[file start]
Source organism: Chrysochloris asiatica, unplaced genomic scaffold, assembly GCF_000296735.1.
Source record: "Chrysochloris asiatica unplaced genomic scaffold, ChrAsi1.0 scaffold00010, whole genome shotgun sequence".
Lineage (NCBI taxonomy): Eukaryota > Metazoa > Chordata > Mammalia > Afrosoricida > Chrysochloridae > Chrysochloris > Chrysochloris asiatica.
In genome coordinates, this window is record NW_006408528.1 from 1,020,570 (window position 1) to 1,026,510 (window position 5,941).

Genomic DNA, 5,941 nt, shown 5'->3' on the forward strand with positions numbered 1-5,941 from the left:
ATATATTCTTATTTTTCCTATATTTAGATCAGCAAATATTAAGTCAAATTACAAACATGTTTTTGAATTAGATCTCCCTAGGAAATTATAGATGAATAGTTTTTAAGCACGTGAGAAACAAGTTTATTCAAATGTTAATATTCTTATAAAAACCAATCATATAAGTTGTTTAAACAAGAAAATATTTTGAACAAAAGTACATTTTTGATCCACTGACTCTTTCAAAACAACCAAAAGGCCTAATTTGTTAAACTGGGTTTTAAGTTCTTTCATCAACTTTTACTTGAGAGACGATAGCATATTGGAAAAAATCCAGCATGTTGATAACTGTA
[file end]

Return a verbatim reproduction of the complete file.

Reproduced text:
Source organism: Chrysochloris asiatica, unplaced genomic scaffold, assembly GCF_000296735.1.
Source record: "Chrysochloris asiatica unplaced genomic scaffold, ChrAsi1.0 scaffold00010, whole genome shotgun sequence".
Lineage (NCBI taxonomy): Eukaryota > Metazoa > Chordata > Mammalia > Afrosoricida > Chrysochloridae > Chrysochloris > Chrysochloris asiatica.
In genome coordinates, this window is record NW_006408528.1 from 1,020,570 (window position 1) to 1,026,510 (window position 5,941).

Genomic DNA, 5,941 nt, shown 5'->3' on the forward strand with positions numbered 1-5,941 from the left:
ATATATTCTTATTTTTCCTATATTTAGATCAGCAAATATTAAGTCAAATTACAAACATGTTTTTGAATTAGATCTCCCTAGGAAATTATAGATGAATAGTTTTTAAGCACGTGAGAAACAAGTTTATTCAAATGTTAATATTCTTATAAAAACCAATCATATAAGTTGTTTAAACAAGAAAATATTTTGAACAAAAGTACATTTTTGATCCACTGACTCTTTCAAAACAACCAAAAGGCCTAATTTGTTAAACTGGGTTTTAAGTTCTTTCATCAACTTTTACTTGAGAGACGATAGCATATTGGAAAAAATCCAGCATGTTGATAACTGTA